To understand Lou’s love of legumes, we begin with the land and the family heritage. As each generation has lived a life of the land, the roots of family, food as a cultural connector, and the feeding of memories as new ones grow, have been passed along. Today Iacopi Farms is a 4th generation operation covering 165 acres growing English Peas, a few acres of artichokes for good measure, and beans, beans, beans. The beans fall into four main categories:
- Fresh, specifically, Romanos and Blue Lakes;
- Fresh Shelled ( beans are removed from the pod), specifically, Italian Butter Beans, Gigantes and Cranberries which can be eaten fresh or dried;
- Dried, (beans need to be pre-soaked), for instance, Cranberries, Manchurians and Prima Manteca , the latter rumored to be the “nearly gasless bean.”
- And Favas, fresh or dried.
One son, Mike, works alongside his dad; Lou’s grandchildren can be seen at his side at Bay Area Farmer’s Markets. Two other sons, Steve and Peter, have a secondary construction business, yet remain as deeply steeped in food and the love of legumes as their dad and brother.
The journey of the Iacopi family, begins in the early 1930’s when Lou’s father and three brothers arrived in California from Lucca, a beautiful, stone wall ringed medieval city in the heart of Tuscany. Settling in Pescadero, with its rich soils and ocean environment, the family worked the Cascade Ranch with other Italian immigrants. Lou’s dad was the farm’s cook, briefly returning to Italy in 1938 to bring his childhood sweetheart to America as his bride. Born in 1939, Lou attended Cal Poly, returning to join the family business. In the early 1960’s he started farming in Half Moon Bay.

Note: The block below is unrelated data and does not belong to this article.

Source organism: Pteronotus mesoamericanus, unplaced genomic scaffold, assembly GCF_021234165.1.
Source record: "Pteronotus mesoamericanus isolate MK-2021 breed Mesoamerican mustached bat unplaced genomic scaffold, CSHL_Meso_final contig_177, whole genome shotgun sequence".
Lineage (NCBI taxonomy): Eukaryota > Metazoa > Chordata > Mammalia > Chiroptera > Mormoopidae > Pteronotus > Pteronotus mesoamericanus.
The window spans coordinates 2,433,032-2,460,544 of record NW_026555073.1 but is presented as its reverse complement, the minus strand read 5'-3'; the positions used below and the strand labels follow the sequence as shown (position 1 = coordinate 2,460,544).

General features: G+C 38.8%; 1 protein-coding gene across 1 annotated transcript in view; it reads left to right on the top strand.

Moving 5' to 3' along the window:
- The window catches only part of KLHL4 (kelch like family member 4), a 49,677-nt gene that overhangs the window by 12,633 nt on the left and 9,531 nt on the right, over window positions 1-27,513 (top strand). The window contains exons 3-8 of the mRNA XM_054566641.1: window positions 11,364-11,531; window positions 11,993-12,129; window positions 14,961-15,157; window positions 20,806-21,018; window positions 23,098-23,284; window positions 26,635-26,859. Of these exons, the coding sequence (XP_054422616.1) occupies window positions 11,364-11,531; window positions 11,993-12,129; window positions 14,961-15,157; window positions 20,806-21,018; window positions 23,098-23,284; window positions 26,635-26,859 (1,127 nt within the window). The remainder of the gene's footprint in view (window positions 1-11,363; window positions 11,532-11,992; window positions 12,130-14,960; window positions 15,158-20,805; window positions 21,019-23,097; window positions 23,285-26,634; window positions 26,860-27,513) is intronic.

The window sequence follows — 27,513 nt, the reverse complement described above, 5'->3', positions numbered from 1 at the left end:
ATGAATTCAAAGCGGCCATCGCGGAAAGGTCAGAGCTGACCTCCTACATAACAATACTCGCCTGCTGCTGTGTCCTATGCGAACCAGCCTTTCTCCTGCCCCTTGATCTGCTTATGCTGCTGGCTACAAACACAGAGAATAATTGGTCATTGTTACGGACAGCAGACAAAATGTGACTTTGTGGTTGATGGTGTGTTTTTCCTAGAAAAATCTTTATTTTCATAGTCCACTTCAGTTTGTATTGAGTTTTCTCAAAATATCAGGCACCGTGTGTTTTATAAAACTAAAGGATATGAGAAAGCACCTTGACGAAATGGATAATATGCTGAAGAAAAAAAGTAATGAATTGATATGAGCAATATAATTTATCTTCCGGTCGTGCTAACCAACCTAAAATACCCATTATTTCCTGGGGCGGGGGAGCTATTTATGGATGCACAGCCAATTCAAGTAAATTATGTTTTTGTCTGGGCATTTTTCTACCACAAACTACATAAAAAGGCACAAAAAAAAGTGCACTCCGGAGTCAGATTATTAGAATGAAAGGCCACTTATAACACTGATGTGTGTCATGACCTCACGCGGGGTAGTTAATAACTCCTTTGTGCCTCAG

For Lou, his legumes are all about location. “Everything benefits from the ocean. The salt air, fog, dew and rich soil produce a different flavor. You can taste it. You can see it. And you can feel it. The plants are happy. Happy plants make for happy eating. You don’t need much to make any bean taste great. Olive oil, vinegar, preferably red or balsamic, salt, pepper can usually be found in any home kitchen. My father brought the original seeds back from Italy. With each visit, he’d pack the seeds into his pockets. I guess they’re our own Heirlooms.”
Phil West, acclaimed owner of San Francisco’s Range restaurant, has enjoyed a long relationship with Lou. “Farming and restaurants are really in the same business,” Chef West explained. “We are inter-dependent. Lou has a passion about what he does. He’s still excited about his peas, his beans, his artichokes... Anyone that works the land needs to wake up every morning and love what they do; so does a chef.